Monday, December 31, 2018

God Said So: It's Beautiful to Be Single

A number of pastors seem to have gone with the ways of the world, but in a slightly different sense.

There is nothing wrong with being married, or seeking to be married.

But it seems that many churches, many Christian communities, seem committed to pressuring everyone to get married.

This has long bothered me. I am single, and there is no burden or demand for me to get married.

I am content to be unmarried, to be single, to "not touch a woman", as Paul writes in his First Epistle to the Corinthians.

Ten years ago, I remember meeting with a prayer group every Thursday. The women in that group would spend a bit of time talking about helping me to find a wife. They even wrote my name in their Bibles with that prayer.

I didn't know what to think of that at the time, but I look back on it, and I must say it was presumptuous and arrogant.

Even my parents would intimate that there was something wrong with me because I had no heart, no need for marriage.

This conflict came to a head when one of my relatives was talking about

This train of thought brought in Dennis Prager, who wrote a stinging manifest against those who don't get married:

I would like to make some arguments on behalf of early marriage.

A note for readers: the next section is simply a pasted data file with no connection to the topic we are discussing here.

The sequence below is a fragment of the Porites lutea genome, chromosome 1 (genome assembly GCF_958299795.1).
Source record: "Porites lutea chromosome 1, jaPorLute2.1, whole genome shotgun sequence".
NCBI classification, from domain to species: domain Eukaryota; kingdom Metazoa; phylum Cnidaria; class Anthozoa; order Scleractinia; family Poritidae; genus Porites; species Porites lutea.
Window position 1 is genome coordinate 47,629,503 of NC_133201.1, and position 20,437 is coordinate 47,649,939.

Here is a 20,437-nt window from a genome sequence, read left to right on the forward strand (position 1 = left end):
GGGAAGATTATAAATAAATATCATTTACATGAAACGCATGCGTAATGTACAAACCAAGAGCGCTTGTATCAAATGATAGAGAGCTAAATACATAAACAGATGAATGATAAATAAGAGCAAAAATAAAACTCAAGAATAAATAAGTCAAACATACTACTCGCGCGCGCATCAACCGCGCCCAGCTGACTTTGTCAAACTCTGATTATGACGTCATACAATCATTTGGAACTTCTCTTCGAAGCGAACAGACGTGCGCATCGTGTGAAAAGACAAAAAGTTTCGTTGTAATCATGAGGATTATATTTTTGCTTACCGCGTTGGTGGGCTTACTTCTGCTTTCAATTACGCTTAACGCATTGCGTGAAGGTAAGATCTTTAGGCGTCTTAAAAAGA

The first and best argument for early marriage — providing, of course, that one meets a good person and believes this person will also be a good parent and/or provider — is that it forces you to grow up.

No it doesn't. I know many people who have married, and they still have immature thoughts and habits. Getting married does not force you to do anything. In fact, there are many married men and women who do not step up to many of life's challenges. They make poor decisions with a limited vision. I know people who have had children, too, and their lack of maturity has not abated.

Prager was wrong here.

There's more. Prager adds that societal pressure induced people to get married:

Why were people throughout history ready to commit to marriage at a much younger age than people today? Only because society expected them to become adults at a younger age than today. Nothing makes you an adult as much as responsibility does. And no responsibility makes you an adult as much as marital responsibility.

Adulthood is about responsibility, yes indeed. But we can embrace responsibility without being married. In fact, Paul writes to the Corinthians that not being married allows adults to take on different responsibilities:

"32But I would have you without carefulness. He that is unmarried careth for the things that belong to the Lord, how he may please the Lord" (I Corinthians 7:32)

Even then, God wants us to cast ALL our cares on Him (1 Peter 5: 6-7)

At any rate, the fact that conservative pundits shame people for being single--that is a real problem.

Pastors have done it, too. Pastor John Hagee of Cornerstone Church exhorted his audience mightly: "Get Married!" He then countered the argument "Well, Jesus didn't get married. Paul didn't get married" by stating that they new they were going to die, to be martyred.

Nonsense. That is simply not true.

Where is the Scripture for this command that we must get married? There is only Scripture warning about those who "forbid marriage":